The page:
Wang’s such a wonderfully intricate person, that it almost seems disrespectful to call him a character. He’s so delightfully ordinary in that he dithers between sides in war, between the countryside and the city, and between his life as a husband and as a solitary man who prefers the company of his faithful servant, Deng.

There are no harsh descriptions of Wang, he is not introduced to us. There is no summing up of his temperament, or his desires, as he doesn’t seem to know them himself. We get to know him slowly, through his actions, his contemplations, his kindness, determination and his nervousness. He has no problem asserting himself at times, and then in seemingly similar situations dithers and meanders around the conversation to avoid disagreement.

Everything about him is a contradiction, and we truly feel led by his hand through the novel as no other characters are treated quite the same way. We get first impressions of his friend and peer Ni Zan, also historically one of the Four Masters of the Yuan Dynasty, and of the rebel leader the White Tigress. We see all the other characters through Wang’s eyes, through his first meetings with them and how he considers their virtues and their faults.
This is one of those books that is so wholly immersive that you can’t read it in one sitting.

Each chapter tells a different story from Wang’s life, and the threads that tie them together are subtle, then stronger and more obvious towards the end. The way Wang describes a simple painting can take up a whole page of text, but while that sounds daunting it is really a rare pleasure to read a passage so devoted to describing one thing, but in a way that feels so natural. Before I ever googled the work of either Wang Meng, Ni Zan or even the old master whose painting is viewed at a party, Huang Gongwang, I had such a clear image in my head, such intimacy with their paintings that it felt almost spiritual seeing them on my computer screen. Artists so long dead, revived for fiction in Spurling’s novel.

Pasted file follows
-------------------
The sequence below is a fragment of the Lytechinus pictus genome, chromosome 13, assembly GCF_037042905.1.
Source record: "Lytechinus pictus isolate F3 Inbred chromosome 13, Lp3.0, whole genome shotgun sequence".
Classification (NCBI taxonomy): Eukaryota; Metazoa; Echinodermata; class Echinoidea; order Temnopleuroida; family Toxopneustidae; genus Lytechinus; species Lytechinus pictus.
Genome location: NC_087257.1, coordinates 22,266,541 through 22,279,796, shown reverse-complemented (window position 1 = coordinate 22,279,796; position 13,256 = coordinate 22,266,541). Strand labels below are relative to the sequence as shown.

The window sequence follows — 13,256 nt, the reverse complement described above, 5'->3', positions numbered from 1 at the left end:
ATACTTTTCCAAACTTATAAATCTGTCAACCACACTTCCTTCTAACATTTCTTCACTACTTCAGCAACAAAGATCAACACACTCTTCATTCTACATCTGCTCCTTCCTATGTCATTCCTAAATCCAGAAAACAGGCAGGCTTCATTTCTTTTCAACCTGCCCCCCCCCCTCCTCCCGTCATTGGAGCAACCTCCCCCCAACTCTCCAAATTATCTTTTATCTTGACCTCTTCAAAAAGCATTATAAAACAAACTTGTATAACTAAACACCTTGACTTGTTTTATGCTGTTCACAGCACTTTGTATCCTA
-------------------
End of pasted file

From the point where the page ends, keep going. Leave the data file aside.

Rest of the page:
Again, the only word I can think of is exquisite.

You get a little thrill every time the writer refers to ‘the so-called “ten thousand things” that make up the world’ in his writing, either when he first mentions it writing about his contemplations in a prison cell, or any time his muses over his place in them whilst going through his own past.

The tumultuous times between Dynasties, plagued by civil war and unrest, is all told to us through Wang Meng. He is involved in but deliberately distant from the high stakes game of choosing who to support, and indeed has ties to almost all of the different factions fighting each other. The best description is perhaps from Wang himself, when talking to a monk novice who has ascended to extraordinary heights:

‘“We should be like water.” said Wang, “finding our own level, accepting our own nature and our part in nature, as we observe and contemplate the ten thousand things and move amongst them, gaining knowledge of ourselves as we gain more knowledge of them, penetrating the mystery of the ordinary. This is what the philosopher Zhang Zhou called ‘riding on the normality of the universe’.”’

Although maybe this isn’t quite true, Wang is trying so hard to be a passive non-force in this passage, trying to avoid confrontation or choosing a side that I’m not sure this is the best way to describe him at all.

At the risk of over-indulging myself with quotes, I’ll resolve that this be the last.

‘“I am by nature detached,” said Ni. “Always have been, cannot be otherwise. You are the opposite, by nature attached. Your mountains [in your paintings] are right in your face, your trees are tangible, your pictures are full of houses and people. I like your pictures so much because I can have all that attachment without having to scramble up the cliffs or bump into the trees or get involved with the people. You like mine because you think you’d really prefer to be detached. And yes, in a way you are detached and I am attached- … So, how real are these distinctions we make?”’